It’s a Great Time to Buy EV Stocks. TSLA Is Another Story.

Stock Market

The latest news to hit Tesla’s (NASDAQ:TSLA) stock is that Ford (NYSE:F) is cutting prices on its 2023 Mustang Mach E crossover by anywhere from $3,100 to $8,100, depending on the version. With all the price cuts on EVs, it’s a great time to buy one, but the TSLA stock analysis suggests it’s not so good for EV stocks. Tesla might have been the first company to lower prices, but it’s got plenty of company. 

“This year also marks the beginning of a fierce competition that may end in a ‘bloodbath’ (or as I prefer to call it, the brutal ‘knockout round’) among Chinese auto makers,” Xiaopeng wrote in the employee memo,” CNBC reported CEO He Xiaopeng’s comments in a memo to employees. “XPeng has engaged in this cutthroat competition right from the outset, thus accumulating considerable experience. Our guts, grit and perseverance, I firmly believe, will lead us to victory.”

Bring it on, Tesla, Xiaopeng appears to be saying. That’s terrible news for Tesla shareholders. You might want to hold tight if you’re considering buying TSLA stock. Here’s why.

Cybertruck: A Bridge Too Far

I recently argued that Nio’s (NYSE:NIO) expansion plan made no sense, given it already had nine models compared to five for Tesla. From Tesla’s perspective, it’s made money by keeping its model number low and its margins high. 

Of course, with the slashing of prices, Tesla’s Q4 2023 operating margin fell by 50% to 8%. Wall Street expects it won’t be much better in the first quarter, coming in at 9%, well below its 2022 level of 17%.   

There is no question Elon Musk believes that a prolonged price war with its competitors in China will enable it to capture future market share as its competitors go out of business. So far, that hasn’t happened with Xpeng and others following Tesla down the price-cutting hole.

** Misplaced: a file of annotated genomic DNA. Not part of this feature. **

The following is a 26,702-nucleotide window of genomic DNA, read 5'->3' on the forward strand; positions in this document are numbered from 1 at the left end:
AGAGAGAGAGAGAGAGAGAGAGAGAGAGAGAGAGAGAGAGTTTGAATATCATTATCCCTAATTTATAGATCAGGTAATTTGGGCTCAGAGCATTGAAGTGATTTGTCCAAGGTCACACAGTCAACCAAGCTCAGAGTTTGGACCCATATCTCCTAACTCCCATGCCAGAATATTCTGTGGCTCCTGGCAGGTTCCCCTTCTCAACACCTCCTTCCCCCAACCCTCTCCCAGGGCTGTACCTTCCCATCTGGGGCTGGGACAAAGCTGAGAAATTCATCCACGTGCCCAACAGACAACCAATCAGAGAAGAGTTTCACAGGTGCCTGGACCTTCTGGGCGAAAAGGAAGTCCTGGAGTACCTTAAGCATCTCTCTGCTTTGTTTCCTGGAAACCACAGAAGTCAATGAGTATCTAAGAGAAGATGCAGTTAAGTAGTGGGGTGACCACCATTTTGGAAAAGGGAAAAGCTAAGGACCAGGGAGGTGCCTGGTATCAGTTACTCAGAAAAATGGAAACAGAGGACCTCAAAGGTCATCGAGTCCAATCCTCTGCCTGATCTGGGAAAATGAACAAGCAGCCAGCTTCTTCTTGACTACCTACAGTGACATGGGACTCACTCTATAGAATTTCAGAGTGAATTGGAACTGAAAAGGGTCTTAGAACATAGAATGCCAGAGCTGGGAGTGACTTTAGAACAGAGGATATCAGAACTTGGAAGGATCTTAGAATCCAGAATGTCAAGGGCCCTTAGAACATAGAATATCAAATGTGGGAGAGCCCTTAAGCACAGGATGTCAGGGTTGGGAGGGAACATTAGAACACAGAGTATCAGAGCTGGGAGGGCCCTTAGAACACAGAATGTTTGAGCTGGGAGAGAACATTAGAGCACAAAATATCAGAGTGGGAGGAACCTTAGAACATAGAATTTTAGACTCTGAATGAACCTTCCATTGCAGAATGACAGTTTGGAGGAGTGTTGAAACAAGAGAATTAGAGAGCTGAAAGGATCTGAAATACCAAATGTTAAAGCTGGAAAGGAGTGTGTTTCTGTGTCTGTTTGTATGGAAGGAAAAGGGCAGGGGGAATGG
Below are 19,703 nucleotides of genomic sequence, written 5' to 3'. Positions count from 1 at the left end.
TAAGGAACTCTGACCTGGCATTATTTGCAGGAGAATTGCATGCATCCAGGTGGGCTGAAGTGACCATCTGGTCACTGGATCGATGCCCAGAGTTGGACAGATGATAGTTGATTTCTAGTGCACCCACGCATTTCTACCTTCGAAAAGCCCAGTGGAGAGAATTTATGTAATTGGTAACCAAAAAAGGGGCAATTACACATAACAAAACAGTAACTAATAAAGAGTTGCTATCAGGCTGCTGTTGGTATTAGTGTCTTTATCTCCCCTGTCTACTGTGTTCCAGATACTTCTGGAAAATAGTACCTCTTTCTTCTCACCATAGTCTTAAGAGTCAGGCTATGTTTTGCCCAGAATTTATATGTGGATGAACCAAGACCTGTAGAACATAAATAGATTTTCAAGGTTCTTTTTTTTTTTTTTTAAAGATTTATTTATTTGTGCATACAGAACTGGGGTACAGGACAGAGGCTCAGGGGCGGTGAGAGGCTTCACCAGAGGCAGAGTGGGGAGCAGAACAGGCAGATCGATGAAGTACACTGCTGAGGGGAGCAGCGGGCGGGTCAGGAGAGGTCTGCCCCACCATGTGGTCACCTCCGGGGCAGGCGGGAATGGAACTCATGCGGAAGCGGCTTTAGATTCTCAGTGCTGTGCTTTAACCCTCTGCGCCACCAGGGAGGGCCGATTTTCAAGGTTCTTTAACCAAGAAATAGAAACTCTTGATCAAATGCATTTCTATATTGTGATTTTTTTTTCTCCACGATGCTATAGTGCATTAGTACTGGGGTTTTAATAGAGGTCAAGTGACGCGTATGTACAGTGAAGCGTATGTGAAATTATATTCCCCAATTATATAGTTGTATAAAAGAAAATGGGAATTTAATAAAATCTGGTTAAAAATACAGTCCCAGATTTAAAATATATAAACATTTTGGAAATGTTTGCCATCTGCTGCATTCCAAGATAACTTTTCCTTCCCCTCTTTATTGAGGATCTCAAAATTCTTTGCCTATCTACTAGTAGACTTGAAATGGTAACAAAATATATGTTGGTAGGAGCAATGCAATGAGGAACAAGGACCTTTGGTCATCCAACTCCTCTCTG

I suspect that Tesla’s undoing won’t be because of price cuts. Instead, it will be the Cybertruck that takes it down. In terms of vehicle development, it is a bridge too far.

Recently, Cybertruck owners posted photos of the truck rusting on social media. That’s not a good look for a vehicle that can cost $100,000 and looks anything but attractive.

Tesla employee Wes Morrill suggested the photos showed “rust dust,” that had collected on the vehicle as they transported it to its final destination. One can use a blue, non-scratch Scotch Brite pad to wipe it off.

Maybe so, but I’ve always wondered why Tesla went with such a wild-looking vehicle when the most popular type in America is the crossover SUV, which accounts for more than 45% of all vehicles sold. 

If price cuts were inevitable, it would have been helpful to use lower prices for an affordable crossover SUV, not an expensive, ugly monster truck with limited appeal and demographics. 

TSLA Stock Analysis: Cybertruck Is a Drag

It would be different if the EV market were going gangbusters right now. That’s not the case with companies worldwide unloading excess inventory because of lower demand caused by higher interest rates.

Wall Street often talks about “catalysts” for moving stocks higher. Tangible information and news that suggests revenue and profit growth are on the horizon. 

Gabelli Funds portfolio manager Brian Sponheimer recently told Yahoo Finance that now is not a good time to buy EV stocks.

“We are value investors, and while the automakers are statistically inexpensive, investors face prospects for considerable CAPEX, reduced margins, and an uncertain outcome as it relates to electric vehicle market share,” Sponheimer recently told Yahoo Finance. 

With Tesla trading at 200x earnings, Sponheimer suggests that Tesla’s too expensive right now for value investors like himself. That doesn’t mean you shouldn’t consider TSLA stock at current prices because the future looks bright for EV development. 

However, despite Tesla being down 22% in the first two months of 2024, it needs to fall further for Sponheimer to think about buying.

I’m neither buying nor selling TSLA stock at the moment. If you own it, don’t sell it. If you don’t, according to my TSLA stock analysis, wait for a better entry point.  

On the date of publication, Will Ashworth did not have (either directly or indirectly) any positions in the securities mentioned in this article. The opinions expressed in this article are those of the writer, subject to the Publishing Guidelines.

Will Ashworth has written about investments full-time since 2008. Publications where he’s appeared include InvestorPlace, The Motley Fool Canada, Investopedia, Kiplinger, and several others in both the U.S. and Canada. He particularly enjoys creating model portfolios that stand the test of time. He lives in Halifax, Nova Scotia.

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